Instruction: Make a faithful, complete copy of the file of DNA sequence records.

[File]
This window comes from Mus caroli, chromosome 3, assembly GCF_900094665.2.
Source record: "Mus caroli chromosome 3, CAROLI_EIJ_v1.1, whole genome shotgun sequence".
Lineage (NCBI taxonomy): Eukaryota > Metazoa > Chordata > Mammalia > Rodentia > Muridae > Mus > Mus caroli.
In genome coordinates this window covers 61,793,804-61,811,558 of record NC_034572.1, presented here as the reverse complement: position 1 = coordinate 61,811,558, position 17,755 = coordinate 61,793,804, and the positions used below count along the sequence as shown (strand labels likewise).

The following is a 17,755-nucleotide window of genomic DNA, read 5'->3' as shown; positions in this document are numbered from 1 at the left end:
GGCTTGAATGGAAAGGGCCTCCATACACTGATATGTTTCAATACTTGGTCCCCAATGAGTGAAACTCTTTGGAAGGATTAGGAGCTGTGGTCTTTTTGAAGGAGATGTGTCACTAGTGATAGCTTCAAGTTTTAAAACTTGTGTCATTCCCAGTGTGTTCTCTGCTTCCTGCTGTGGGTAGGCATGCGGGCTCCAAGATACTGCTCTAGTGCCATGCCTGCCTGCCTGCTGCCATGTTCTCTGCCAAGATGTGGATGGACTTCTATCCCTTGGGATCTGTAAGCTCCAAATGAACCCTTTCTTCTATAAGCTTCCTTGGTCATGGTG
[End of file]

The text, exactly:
This window comes from Mus caroli, chromosome 3, assembly GCF_900094665.2.
Source record: "Mus caroli chromosome 3, CAROLI_EIJ_v1.1, whole genome shotgun sequence".
Lineage (NCBI taxonomy): Eukaryota > Metazoa > Chordata > Mammalia > Rodentia > Muridae > Mus > Mus caroli.
In genome coordinates this window covers 61,793,804-61,811,558 of record NC_034572.1, presented here as the reverse complement: position 1 = coordinate 61,811,558, position 17,755 = coordinate 61,793,804, and the positions used below count along the sequence as shown (strand labels likewise).

The following is a 17,755-nucleotide window of genomic DNA, read 5'->3' as shown; positions in this document are numbered from 1 at the left end:
GGCTTGAATGGAAAGGGCCTCCATACACTGATATGTTTCAATACTTGGTCCCCAATGAGTGAAACTCTTTGGAAGGATTAGGAGCTGTGGTCTTTTTGAAGGAGATGTGTCACTAGTGATAGCTTCAAGTTTTAAAACTTGTGTCATTCCCAGTGTGTTCTCTGCTTCCTGCTGTGGGTAGGCATGCGGGCTCCAAGATACTGCTCTAGTGCCATGCCTGCCTGCCTGCTGCCATGTTCTCTGCCAAGATGTGGATGGACTTCTATCCCTTGGGATCTGTAAGCTCCAAATGAACCCTTTCTTCTATAAGCTTCCTTGGTCATGGTG